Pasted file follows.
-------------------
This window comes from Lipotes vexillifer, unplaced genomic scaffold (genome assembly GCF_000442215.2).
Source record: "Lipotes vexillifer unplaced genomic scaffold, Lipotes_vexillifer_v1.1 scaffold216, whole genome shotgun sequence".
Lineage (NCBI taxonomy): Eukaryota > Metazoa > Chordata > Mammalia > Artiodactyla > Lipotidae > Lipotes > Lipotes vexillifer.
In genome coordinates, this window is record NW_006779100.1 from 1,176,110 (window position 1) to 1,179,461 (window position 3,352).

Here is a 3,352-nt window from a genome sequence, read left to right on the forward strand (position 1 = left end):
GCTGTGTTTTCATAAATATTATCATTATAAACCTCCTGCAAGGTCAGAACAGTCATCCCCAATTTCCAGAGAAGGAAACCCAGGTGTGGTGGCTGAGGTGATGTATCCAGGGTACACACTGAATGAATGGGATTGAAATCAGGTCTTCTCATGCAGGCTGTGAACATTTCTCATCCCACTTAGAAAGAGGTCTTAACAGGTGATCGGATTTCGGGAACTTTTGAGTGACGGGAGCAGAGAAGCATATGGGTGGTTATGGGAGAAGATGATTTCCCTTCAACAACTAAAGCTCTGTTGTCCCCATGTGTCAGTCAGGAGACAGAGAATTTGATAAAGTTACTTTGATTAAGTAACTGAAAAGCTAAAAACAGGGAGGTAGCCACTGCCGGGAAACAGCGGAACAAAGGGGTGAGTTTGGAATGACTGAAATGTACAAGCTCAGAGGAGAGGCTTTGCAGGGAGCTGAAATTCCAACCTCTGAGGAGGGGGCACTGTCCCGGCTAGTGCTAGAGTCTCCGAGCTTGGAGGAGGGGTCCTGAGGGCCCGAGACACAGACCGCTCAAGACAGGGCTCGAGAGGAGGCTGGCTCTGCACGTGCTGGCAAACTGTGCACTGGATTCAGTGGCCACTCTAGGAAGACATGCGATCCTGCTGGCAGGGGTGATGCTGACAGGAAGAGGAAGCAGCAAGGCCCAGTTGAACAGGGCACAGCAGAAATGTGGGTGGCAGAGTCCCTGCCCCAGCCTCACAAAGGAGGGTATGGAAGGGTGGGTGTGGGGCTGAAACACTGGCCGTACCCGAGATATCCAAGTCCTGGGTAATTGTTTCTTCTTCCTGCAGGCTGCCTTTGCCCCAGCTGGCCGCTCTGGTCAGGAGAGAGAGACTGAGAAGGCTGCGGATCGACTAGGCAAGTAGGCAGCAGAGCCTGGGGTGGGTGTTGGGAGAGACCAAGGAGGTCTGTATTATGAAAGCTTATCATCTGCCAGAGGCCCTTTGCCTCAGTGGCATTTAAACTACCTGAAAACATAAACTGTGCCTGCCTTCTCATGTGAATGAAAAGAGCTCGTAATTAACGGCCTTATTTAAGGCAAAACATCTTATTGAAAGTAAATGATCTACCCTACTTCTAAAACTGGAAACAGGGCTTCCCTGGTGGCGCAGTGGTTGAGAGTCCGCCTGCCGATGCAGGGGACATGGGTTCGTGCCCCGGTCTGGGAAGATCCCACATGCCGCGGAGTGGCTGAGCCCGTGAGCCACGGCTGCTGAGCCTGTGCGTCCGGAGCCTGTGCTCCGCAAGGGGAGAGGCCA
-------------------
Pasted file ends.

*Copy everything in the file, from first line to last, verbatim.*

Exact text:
This window comes from Lipotes vexillifer, unplaced genomic scaffold (genome assembly GCF_000442215.2).
Source record: "Lipotes vexillifer unplaced genomic scaffold, Lipotes_vexillifer_v1.1 scaffold216, whole genome shotgun sequence".
Lineage (NCBI taxonomy): Eukaryota > Metazoa > Chordata > Mammalia > Artiodactyla > Lipotidae > Lipotes > Lipotes vexillifer.
In genome coordinates, this window is record NW_006779100.1 from 1,176,110 (window position 1) to 1,179,461 (window position 3,352).

Here is a 3,352-nt window from a genome sequence, read left to right on the forward strand (position 1 = left end):
GCTGTGTTTTCATAAATATTATCATTATAAACCTCCTGCAAGGTCAGAACAGTCATCCCCAATTTCCAGAGAAGGAAACCCAGGTGTGGTGGCTGAGGTGATGTATCCAGGGTACACACTGAATGAATGGGATTGAAATCAGGTCTTCTCATGCAGGCTGTGAACATTTCTCATCCCACTTAGAAAGAGGTCTTAACAGGTGATCGGATTTCGGGAACTTTTGAGTGACGGGAGCAGAGAAGCATATGGGTGGTTATGGGAGAAGATGATTTCCCTTCAACAACTAAAGCTCTGTTGTCCCCATGTGTCAGTCAGGAGACAGAGAATTTGATAAAGTTACTTTGATTAAGTAACTGAAAAGCTAAAAACAGGGAGGTAGCCACTGCCGGGAAACAGCGGAACAAAGGGGTGAGTTTGGAATGACTGAAATGTACAAGCTCAGAGGAGAGGCTTTGCAGGGAGCTGAAATTCCAACCTCTGAGGAGGGGGCACTGTCCCGGCTAGTGCTAGAGTCTCCGAGCTTGGAGGAGGGGTCCTGAGGGCCCGAGACACAGACCGCTCAAGACAGGGCTCGAGAGGAGGCTGGCTCTGCACGTGCTGGCAAACTGTGCACTGGATTCAGTGGCCACTCTAGGAAGACATGCGATCCTGCTGGCAGGGGTGATGCTGACAGGAAGAGGAAGCAGCAAGGCCCAGTTGAACAGGGCACAGCAGAAATGTGGGTGGCAGAGTCCCTGCCCCAGCCTCACAAAGGAGGGTATGGAAGGGTGGGTGTGGGGCTGAAACACTGGCCGTACCCGAGATATCCAAGTCCTGGGTAATTGTTTCTTCTTCCTGCAGGCTGCCTTTGCCCCAGCTGGCCGCTCTGGTCAGGAGAGAGAGACTGAGAAGGCTGCGGATCGACTAGGCAAGTAGGCAGCAGAGCCTGGGGTGGGTGTTGGGAGAGACCAAGGAGGTCTGTATTATGAAAGCTTATCATCTGCCAGAGGCCCTTTGCCTCAGTGGCATTTAAACTACCTGAAAACATAAACTGTGCCTGCCTTCTCATGTGAATGAAAAGAGCTCGTAATTAACGGCCTTATTTAAGGCAAAACATCTTATTGAAAGTAAATGATCTACCCTACTTCTAAAACTGGAAACAGGGCTTCCCTGGTGGCGCAGTGGTTGAGAGTCCGCCTGCCGATGCAGGGGACATGGGTTCGTGCCCCGGTCTGGGAAGATCCCACATGCCGCGGAGTGGCTGAGCCCGTGAGCCACGGCTGCTGAGCCTGTGCGTCCGGAGCCTGTGCTCCGCAAGGGGAGAGGCCA